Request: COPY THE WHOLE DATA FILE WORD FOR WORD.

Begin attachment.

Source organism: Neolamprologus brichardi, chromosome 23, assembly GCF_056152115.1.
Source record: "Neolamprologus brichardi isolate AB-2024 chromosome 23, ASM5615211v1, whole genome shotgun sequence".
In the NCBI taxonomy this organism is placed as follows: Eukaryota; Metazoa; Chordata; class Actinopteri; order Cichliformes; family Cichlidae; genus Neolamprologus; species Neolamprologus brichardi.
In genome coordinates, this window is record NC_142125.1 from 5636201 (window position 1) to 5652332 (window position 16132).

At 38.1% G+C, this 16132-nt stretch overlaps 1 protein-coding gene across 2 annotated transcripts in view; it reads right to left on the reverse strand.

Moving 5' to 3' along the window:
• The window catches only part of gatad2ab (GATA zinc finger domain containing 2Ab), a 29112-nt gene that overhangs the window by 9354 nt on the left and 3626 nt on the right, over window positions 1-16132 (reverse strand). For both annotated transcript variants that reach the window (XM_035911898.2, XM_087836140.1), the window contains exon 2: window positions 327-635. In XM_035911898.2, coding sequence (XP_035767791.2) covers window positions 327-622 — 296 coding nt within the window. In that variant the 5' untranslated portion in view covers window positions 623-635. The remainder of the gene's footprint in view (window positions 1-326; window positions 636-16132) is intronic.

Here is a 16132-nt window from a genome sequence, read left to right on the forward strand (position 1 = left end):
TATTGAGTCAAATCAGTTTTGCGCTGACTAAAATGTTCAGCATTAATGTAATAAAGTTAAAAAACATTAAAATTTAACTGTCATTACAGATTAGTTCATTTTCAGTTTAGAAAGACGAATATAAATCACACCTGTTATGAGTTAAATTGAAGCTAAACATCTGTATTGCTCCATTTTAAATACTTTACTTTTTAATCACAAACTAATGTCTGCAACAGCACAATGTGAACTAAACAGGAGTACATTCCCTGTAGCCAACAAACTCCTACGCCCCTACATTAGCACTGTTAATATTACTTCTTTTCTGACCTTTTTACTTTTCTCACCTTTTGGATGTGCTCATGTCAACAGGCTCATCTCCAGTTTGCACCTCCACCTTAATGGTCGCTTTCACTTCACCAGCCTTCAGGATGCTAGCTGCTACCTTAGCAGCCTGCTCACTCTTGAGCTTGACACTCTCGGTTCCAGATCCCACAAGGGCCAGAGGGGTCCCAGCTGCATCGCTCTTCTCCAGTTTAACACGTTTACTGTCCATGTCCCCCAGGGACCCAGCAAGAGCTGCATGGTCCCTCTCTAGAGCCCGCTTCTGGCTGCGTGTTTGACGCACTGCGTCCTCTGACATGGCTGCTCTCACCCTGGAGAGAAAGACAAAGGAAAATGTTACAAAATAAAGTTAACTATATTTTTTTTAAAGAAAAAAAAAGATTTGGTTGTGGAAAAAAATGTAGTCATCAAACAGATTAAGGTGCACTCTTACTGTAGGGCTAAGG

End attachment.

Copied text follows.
Source organism: Neolamprologus brichardi, chromosome 23, assembly GCF_056152115.1.
Source record: "Neolamprologus brichardi isolate AB-2024 chromosome 23, ASM5615211v1, whole genome shotgun sequence".
In the NCBI taxonomy this organism is placed as follows: Eukaryota; Metazoa; Chordata; class Actinopteri; order Cichliformes; family Cichlidae; genus Neolamprologus; species Neolamprologus brichardi.
In genome coordinates, this window is record NC_142125.1 from 5636201 (window position 1) to 5652332 (window position 16132).

At 38.1% G+C, this 16132-nt stretch overlaps 1 protein-coding gene across 2 annotated transcripts in view; it reads right to left on the reverse strand.

Moving 5' to 3' along the window:
• The window catches only part of gatad2ab (GATA zinc finger domain containing 2Ab), a 29112-nt gene that overhangs the window by 9354 nt on the left and 3626 nt on the right, over window positions 1-16132 (reverse strand). For both annotated transcript variants that reach the window (XM_035911898.2, XM_087836140.1), the window contains exon 2: window positions 327-635. In XM_035911898.2, coding sequence (XP_035767791.2) covers window positions 327-622 — 296 coding nt within the window. In that variant the 5' untranslated portion in view covers window positions 623-635. The remainder of the gene's footprint in view (window positions 1-326; window positions 636-16132) is intronic.

Here is a 16132-nt window from a genome sequence, read left to right on the forward strand (position 1 = left end):
TATTGAGTCAAATCAGTTTTGCGCTGACTAAAATGTTCAGCATTAATGTAATAAAGTTAAAAAACATTAAAATTTAACTGTCATTACAGATTAGTTCATTTTCAGTTTAGAAAGACGAATATAAATCACACCTGTTATGAGTTAAATTGAAGCTAAACATCTGTATTGCTCCATTTTAAATACTTTACTTTTTAATCACAAACTAATGTCTGCAACAGCACAATGTGAACTAAACAGGAGTACATTCCCTGTAGCCAACAAACTCCTACGCCCCTACATTAGCACTGTTAATATTACTTCTTTTCTGACCTTTTTACTTTTCTCACCTTTTGGATGTGCTCATGTCAACAGGCTCATCTCCAGTTTGCACCTCCACCTTAATGGTCGCTTTCACTTCACCAGCCTTCAGGATGCTAGCTGCTACCTTAGCAGCCTGCTCACTCTTGAGCTTGACACTCTCGGTTCCAGATCCCACAAGGGCCAGAGGGGTCCCAGCTGCATCGCTCTTCTCCAGTTTAACACGTTTACTGTCCATGTCCCCCAGGGACCCAGCAAGAGCTGCATGGTCCCTCTCTAGAGCCCGCTTCTGGCTGCGTGTTTGACGCACTGCGTCCTCTGACATGGCTGCTCTCACCCTGGAGAGAAAGACAAAGGAAAATGTTACAAAATAAAGTTAACTATATTTTTTTTAAAGAAAAAAAAAGATTTGGTTGTGGAAAAAAATGTAGTCATCAAACAGATTAAGGTGCACTCTTACTGTAGGGCTAAGG